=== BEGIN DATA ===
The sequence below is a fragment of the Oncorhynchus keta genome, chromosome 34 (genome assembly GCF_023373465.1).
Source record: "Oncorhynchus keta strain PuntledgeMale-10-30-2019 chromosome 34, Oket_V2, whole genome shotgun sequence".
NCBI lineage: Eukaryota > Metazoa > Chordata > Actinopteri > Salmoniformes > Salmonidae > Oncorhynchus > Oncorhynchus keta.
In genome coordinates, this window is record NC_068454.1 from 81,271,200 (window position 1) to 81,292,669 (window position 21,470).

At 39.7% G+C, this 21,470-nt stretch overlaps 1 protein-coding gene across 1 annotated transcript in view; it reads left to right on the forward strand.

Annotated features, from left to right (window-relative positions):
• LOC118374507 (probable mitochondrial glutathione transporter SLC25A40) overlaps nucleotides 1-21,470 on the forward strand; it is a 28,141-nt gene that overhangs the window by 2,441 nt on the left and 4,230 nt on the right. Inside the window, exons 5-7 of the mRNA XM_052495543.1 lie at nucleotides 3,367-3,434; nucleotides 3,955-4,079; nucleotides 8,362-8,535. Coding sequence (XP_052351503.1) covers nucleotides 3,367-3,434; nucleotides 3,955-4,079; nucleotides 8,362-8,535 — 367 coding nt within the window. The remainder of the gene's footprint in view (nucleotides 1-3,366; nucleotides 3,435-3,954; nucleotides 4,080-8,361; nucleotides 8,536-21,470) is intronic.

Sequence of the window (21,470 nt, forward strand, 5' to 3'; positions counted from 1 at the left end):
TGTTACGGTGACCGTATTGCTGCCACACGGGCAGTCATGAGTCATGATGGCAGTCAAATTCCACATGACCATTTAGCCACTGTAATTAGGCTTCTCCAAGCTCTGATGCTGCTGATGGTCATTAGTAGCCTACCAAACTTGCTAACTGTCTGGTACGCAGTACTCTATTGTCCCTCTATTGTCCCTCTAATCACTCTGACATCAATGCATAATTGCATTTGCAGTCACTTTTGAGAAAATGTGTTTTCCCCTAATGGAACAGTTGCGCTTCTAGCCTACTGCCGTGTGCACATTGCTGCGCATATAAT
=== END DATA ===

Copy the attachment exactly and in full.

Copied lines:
The sequence below is a fragment of the Oncorhynchus keta genome, chromosome 34 (genome assembly GCF_023373465.1).
Source record: "Oncorhynchus keta strain PuntledgeMale-10-30-2019 chromosome 34, Oket_V2, whole genome shotgun sequence".
NCBI lineage: Eukaryota > Metazoa > Chordata > Actinopteri > Salmoniformes > Salmonidae > Oncorhynchus > Oncorhynchus keta.
In genome coordinates, this window is record NC_068454.1 from 81,271,200 (window position 1) to 81,292,669 (window position 21,470).

At 39.7% G+C, this 21,470-nt stretch overlaps 1 protein-coding gene across 1 annotated transcript in view; it reads left to right on the forward strand.

Annotated features, from left to right (window-relative positions):
• LOC118374507 (probable mitochondrial glutathione transporter SLC25A40) overlaps nucleotides 1-21,470 on the forward strand; it is a 28,141-nt gene that overhangs the window by 2,441 nt on the left and 4,230 nt on the right. Inside the window, exons 5-7 of the mRNA XM_052495543.1 lie at nucleotides 3,367-3,434; nucleotides 3,955-4,079; nucleotides 8,362-8,535. Coding sequence (XP_052351503.1) covers nucleotides 3,367-3,434; nucleotides 3,955-4,079; nucleotides 8,362-8,535 — 367 coding nt within the window. The remainder of the gene's footprint in view (nucleotides 1-3,366; nucleotides 3,435-3,954; nucleotides 4,080-8,361; nucleotides 8,536-21,470) is intronic.

Sequence of the window (21,470 nt, forward strand, 5' to 3'; positions counted from 1 at the left end):
TGTTACGGTGACCGTATTGCTGCCACACGGGCAGTCATGAGTCATGATGGCAGTCAAATTCCACATGACCATTTAGCCACTGTAATTAGGCTTCTCCAAGCTCTGATGCTGCTGATGGTCATTAGTAGCCTACCAAACTTGCTAACTGTCTGGTACGCAGTACTCTATTGTCCCTCTATTGTCCCTCTAATCACTCTGACATCAATGCATAATTGCATTTGCAGTCACTTTTGAGAAAATGTGTTTTCCCCTAATGGAACAGTTGCGCTTCTAGCCTACTGCCGTGTGCACATTGCTGCGCATATAAT